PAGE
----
Record-breaking temperatures hit Yukon with a splash

It may be the first official day of spring, but Yukon's been seeing winter melt away for days now — and pooling up.

Whitehorse deals with overflowing storm drains as snow rapidly melts

City workers have been dealing with backed up storm drains in some parts of the city this week. (Mike Rudyk/CBC)

It may be the first official day of spring, but Yukon's been seeing winter melt away — and pool up — for days now.

Record-breaking temperatures this week have created massive puddles on some Whitehorse streets, and city workers have been scrambling to deal with the drainage problems.

"We are continuing to receive urgent calls from around the city, and ask the public to support the safety of our crews working around roads, and be patient as we manage this melt," said City of Whitehorse spokesperson Myles Dolphin, in an email.

Quartz Road, which runs between Second Avenue and the Marwell industrial area, has been especially troublesome. Overflowing storm drains left some sections of the road under several centimetres of water. 

Dolphin said Tuesday that the overflow was under control — for now.

"That area is an especially maintenance-intensive part of the storm network, and we are still anticipating significant flows coming down from the top of the escarpment and the airport," Dolphin's email says.

'It was literally like a little river flowing through here,' said Porter Creek resident Jody Morey, who had an overflowing storm drain in his yard. (Submitted by Jody Morey)

Porter Creek resident Jody Morey has also seen problems, not just on his street but in his yard. He lives down an embankment from Centennial Road and the Alaska Highway, and melt water from above flows through a storm drain that goes through his property.

On Monday, he was called home to find water bubbling up and pouring through his yard.

"It was literally like a little river flowing through here," he said, "it's discharging through the manhole in my backyard."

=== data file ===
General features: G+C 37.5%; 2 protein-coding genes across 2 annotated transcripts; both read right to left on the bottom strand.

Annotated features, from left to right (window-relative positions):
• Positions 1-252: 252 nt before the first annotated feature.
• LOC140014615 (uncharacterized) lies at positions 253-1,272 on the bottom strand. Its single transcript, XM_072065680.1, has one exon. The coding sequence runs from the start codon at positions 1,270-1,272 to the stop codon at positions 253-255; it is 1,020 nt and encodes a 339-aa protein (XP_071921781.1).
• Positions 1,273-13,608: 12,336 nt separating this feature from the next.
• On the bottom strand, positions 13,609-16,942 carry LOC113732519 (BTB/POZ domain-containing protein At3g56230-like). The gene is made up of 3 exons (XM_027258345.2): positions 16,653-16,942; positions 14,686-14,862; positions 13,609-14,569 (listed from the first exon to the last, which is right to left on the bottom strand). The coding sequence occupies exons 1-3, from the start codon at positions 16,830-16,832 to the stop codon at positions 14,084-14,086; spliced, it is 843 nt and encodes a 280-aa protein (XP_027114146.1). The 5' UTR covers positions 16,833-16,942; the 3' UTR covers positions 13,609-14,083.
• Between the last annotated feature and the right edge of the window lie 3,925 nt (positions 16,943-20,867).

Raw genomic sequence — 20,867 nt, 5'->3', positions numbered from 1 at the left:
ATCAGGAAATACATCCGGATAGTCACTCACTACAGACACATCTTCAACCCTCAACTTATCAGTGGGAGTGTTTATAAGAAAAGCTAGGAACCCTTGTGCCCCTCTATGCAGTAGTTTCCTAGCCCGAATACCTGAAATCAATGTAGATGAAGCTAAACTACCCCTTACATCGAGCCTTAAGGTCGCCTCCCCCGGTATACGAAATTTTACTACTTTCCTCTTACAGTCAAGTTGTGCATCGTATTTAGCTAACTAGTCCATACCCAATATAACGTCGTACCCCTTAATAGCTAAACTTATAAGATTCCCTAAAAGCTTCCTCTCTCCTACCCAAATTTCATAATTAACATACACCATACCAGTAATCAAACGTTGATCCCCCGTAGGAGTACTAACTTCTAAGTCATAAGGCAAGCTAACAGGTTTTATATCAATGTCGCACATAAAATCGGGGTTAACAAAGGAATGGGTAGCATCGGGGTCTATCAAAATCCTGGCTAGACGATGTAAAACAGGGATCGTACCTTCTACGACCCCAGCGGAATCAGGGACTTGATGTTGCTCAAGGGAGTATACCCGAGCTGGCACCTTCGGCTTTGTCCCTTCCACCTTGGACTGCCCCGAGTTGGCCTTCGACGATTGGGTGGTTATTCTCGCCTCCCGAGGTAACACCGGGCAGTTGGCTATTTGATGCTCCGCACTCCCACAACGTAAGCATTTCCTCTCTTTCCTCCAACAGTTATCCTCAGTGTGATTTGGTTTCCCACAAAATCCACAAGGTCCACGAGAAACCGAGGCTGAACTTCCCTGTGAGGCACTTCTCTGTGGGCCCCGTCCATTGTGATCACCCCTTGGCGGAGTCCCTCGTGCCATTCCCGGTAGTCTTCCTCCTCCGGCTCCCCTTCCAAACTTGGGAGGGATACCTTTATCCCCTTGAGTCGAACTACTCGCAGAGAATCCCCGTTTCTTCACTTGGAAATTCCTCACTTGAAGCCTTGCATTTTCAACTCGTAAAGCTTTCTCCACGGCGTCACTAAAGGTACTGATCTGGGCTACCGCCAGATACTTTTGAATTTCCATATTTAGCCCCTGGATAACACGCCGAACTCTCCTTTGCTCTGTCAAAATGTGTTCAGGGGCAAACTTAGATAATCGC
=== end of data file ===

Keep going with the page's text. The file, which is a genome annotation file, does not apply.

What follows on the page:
"I see it all over the city as well, same types of issues."

Effects on wildlife

Temperatures in many parts of the North have been breaking records this week. In Yukon, some communities were in the double-digits on Tuesday, and the forecast was calling for more of the same through the rest of the week.

Whitehorse and Dawson City both reached 12 C on Tuesday, making it the warmest March 19 those communities have seen in more than 70 years. The average high temperature for the first day of spring is usually closer to zero. 

Out for a playground paddle in Whitehorse on Tuesday. (Paul Tukker/CBC)

These early warm temperatures may feel great to some, but Yukon government biologist Tom Jung says they can be tough on wildlife — in particular, species that den or burrow in river valleys.

"I've heard accounts from some First Nations in the past, out in Haines Junction in particular, that some of these rapid thaws have led to flooding, and die-offs of ground squirrels, for example," he said.

Jung says animals can also struggle when there's rapid melting during the day, and freezing at night. 

"It develops a thick crust which makes it difficult for caribou to run in, or to dig though to get to the lichens they need," he said.

'There's winners and there's losers,' said Yukon government biologist Tom Jung. (Wayne Vallevand/CBC)

Birds, on the other hand, are likely to thrive in early spring weather. Jung says warm weather means they don't have to burn their remaining fat reserves.

"There's winners and there's losers," Jung said.

Good for downhill, bad for cross-country skiing

There are also winners and losers when it comes to skiing.

March break is typically a busy time at Whitehorse's Mount Sima ski hill, and this week has been a good one on the slopes.

"I think it's expected that spring break means spring conditions, and the sun's coming out so I don't think anyone's sad about the powder missing," said Tyler Nichol, who works at the hill.

'It's nice to take off the jacket and ride in a hoodie,' said Tyler Nichol, who works at Mount Sima in Whitehorse. (Wayne Vallevand/CBC)

"It's nice to take off the jacket and ride in a hoodie, and just play in the snow and be warm."

He says the melt is not a concern right now — the ski hill spends weeks early in the season making snow and it's not about to disappear overnight.

"We're good for snow. We've got a really good base," he said.

It's a different story at the Mount McIntyre cross-country ski trails, where trail conditions have quickly deteriorated in recent days.

On Wednesday morning, the Whitehorse Cross Country Ski Club said it had just groomed the trails for the last time this season.

"Grooming in current conditions is not safe for our equipment. Skiing is not recommended," the club posted on Facebook. 

Written by Paul Tukker, with reporting by Mike Rudyk